Monday, July 21, 2008

What is FamilySearch Indexing Working On?

We all know that the LDS FamilySearch Indexing project is using thousands of volunteer indexers to generate indexes to digitized images of records, and putting completed image collections and indexes on the FamilySearch Record Search site (at

What are the FamilySearch indexers currently working on? I went looking on and found the Current Projects list here. I won't list them all. The interesting items are the ones being indexed by non-LDS organizations like the Indiana Genealogical Society, Ohio Genealogical Society, Arkansas Genealogical Society, and the Genealogical Association of Nova Scotia.

I'm looking forward to the indexes and images for the 1920 United States Census, the Cook County (IL) Birth Certificates, the Philadelphia Marriage Indexes 1881-1951, and the Wisconsin State Censuses (1855, 1875, 1885, 1895, 1905).

What are the FamilySearch Indexers going to be working on in the near future? The Upcoming Projects list is here. The non-LDS organizations listed include the California Genealogical Society and Library, Indiana Genealogical Society, Ohio Genealogical Society and New England Historical and Genealogical Society.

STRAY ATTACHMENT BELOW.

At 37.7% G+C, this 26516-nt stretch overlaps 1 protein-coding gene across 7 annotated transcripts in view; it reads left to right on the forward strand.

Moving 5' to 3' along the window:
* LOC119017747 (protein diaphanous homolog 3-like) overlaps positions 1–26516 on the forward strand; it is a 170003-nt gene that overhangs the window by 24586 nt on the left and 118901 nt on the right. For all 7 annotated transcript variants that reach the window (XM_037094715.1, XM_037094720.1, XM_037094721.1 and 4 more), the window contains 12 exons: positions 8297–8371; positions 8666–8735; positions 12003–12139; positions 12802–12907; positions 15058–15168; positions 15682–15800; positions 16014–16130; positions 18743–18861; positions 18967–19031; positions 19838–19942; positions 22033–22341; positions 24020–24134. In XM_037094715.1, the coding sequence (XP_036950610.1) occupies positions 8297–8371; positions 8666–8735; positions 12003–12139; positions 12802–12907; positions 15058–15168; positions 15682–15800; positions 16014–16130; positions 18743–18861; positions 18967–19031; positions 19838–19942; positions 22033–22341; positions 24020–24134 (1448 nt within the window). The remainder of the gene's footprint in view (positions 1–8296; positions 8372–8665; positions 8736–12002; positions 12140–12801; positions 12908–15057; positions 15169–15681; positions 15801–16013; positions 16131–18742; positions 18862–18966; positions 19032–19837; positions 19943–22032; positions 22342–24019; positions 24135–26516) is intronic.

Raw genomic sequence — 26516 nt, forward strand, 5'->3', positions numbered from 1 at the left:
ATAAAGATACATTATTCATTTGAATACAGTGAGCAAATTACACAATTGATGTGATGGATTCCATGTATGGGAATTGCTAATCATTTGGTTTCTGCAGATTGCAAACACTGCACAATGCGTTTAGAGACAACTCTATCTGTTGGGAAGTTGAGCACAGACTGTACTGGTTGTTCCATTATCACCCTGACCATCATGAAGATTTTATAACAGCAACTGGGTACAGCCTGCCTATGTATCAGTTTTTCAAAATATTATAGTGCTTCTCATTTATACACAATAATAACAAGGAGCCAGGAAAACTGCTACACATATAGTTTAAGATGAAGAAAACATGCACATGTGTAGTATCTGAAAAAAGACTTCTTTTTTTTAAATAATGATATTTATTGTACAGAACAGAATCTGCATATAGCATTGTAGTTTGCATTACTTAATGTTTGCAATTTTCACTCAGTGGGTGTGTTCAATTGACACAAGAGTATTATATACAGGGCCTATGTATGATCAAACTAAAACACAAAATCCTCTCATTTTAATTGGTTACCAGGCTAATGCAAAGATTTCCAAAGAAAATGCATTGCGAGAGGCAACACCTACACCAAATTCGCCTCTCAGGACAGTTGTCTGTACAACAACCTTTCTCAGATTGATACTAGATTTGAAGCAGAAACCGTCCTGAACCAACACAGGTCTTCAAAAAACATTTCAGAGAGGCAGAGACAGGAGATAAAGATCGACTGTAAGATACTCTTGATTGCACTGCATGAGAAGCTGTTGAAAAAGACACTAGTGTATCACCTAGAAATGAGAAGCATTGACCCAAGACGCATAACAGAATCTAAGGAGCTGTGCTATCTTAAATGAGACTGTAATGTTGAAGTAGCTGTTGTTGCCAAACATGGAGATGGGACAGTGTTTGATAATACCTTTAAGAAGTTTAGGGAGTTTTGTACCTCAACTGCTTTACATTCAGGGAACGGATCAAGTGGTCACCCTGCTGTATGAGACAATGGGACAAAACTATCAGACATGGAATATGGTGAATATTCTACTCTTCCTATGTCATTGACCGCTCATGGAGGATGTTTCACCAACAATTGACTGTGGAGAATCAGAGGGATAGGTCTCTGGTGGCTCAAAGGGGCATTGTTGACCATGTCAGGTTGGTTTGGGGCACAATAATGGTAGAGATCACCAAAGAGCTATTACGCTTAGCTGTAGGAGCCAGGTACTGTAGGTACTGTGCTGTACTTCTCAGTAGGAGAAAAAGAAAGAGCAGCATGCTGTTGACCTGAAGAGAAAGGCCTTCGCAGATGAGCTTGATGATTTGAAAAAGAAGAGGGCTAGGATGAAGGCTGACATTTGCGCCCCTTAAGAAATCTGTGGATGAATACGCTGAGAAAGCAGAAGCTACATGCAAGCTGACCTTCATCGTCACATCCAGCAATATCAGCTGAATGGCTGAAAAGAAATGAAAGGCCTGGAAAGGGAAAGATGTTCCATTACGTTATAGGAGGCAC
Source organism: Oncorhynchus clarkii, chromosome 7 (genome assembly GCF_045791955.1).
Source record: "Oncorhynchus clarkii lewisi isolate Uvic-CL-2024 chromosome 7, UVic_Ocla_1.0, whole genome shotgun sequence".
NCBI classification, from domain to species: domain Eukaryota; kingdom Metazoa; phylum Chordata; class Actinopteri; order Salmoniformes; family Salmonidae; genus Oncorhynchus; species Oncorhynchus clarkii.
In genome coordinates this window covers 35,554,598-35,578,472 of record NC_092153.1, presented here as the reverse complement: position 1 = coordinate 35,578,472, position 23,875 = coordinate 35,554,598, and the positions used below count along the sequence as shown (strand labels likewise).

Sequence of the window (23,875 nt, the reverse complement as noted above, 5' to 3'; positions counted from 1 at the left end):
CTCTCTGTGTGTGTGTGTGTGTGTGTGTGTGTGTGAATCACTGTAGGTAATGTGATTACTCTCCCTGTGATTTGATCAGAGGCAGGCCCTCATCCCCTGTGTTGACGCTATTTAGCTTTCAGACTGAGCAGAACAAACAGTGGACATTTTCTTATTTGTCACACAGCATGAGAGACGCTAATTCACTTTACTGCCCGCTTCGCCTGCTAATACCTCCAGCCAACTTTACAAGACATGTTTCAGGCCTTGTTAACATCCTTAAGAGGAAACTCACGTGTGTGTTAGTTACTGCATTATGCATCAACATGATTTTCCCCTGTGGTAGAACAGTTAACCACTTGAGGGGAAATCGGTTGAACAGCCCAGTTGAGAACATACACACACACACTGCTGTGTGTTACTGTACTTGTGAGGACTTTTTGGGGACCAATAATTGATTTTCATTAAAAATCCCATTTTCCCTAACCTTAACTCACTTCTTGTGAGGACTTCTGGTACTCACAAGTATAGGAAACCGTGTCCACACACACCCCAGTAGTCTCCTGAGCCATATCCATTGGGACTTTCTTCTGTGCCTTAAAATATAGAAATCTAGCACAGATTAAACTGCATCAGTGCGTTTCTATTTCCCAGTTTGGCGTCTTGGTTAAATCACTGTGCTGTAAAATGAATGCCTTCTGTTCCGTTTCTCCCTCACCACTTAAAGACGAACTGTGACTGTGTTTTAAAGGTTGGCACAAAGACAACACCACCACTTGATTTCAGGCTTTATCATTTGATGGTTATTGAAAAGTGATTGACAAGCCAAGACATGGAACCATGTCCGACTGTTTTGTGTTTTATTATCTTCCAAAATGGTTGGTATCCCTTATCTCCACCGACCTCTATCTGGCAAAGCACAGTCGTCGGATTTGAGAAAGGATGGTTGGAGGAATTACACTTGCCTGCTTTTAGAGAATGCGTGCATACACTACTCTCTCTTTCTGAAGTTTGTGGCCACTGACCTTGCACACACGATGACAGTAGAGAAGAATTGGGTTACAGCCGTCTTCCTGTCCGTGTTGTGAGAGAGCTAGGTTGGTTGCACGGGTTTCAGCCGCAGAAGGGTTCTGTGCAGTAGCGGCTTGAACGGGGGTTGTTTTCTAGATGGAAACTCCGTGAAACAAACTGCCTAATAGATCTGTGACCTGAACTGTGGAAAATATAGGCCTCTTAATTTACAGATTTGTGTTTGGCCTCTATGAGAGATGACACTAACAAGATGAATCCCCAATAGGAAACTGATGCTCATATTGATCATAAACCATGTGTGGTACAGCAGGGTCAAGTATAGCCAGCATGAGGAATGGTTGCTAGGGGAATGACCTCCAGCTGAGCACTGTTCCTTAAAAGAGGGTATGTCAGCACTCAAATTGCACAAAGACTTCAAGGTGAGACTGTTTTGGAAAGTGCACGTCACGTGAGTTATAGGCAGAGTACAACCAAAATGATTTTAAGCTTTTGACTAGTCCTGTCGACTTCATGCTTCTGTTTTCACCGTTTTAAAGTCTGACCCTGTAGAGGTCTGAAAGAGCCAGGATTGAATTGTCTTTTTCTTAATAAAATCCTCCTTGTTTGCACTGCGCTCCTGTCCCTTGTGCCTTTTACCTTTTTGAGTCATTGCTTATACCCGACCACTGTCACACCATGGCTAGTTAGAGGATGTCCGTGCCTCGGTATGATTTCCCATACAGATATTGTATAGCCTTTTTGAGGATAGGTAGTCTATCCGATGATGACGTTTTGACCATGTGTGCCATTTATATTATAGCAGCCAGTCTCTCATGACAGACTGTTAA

On the Upcoming list, I'm looking forward to the Massachusetts Death Records 1906-1015 and the New Hampshire Early Births and Deaths to 1900. There are still many states on this list for the 1870 census and many Mexican states for the 1930 census.

The Complete Projects list is here. I don't know how up-to-date any of these lists are.

How can you and I help? We can join the legions of researchers who volunteer to do the indexing. You can sign up here.

Do you and your local society want to participate in an indexing project? I couldn't find a place to do this on the FSI site other than the email address. If someone knows how a society gets involved in this, I would appreciate knowing about it.

1 comment:

Kathryn Doyle said...

Hey Randy,
You were a bit too fast! The California Genealogical Society project went from "Upcoming" to "Current" just this morning. It is an exciting collection of thousands of San Francisco mortuary records that survived the 1906 earthquake and fire - some dating back to 1850.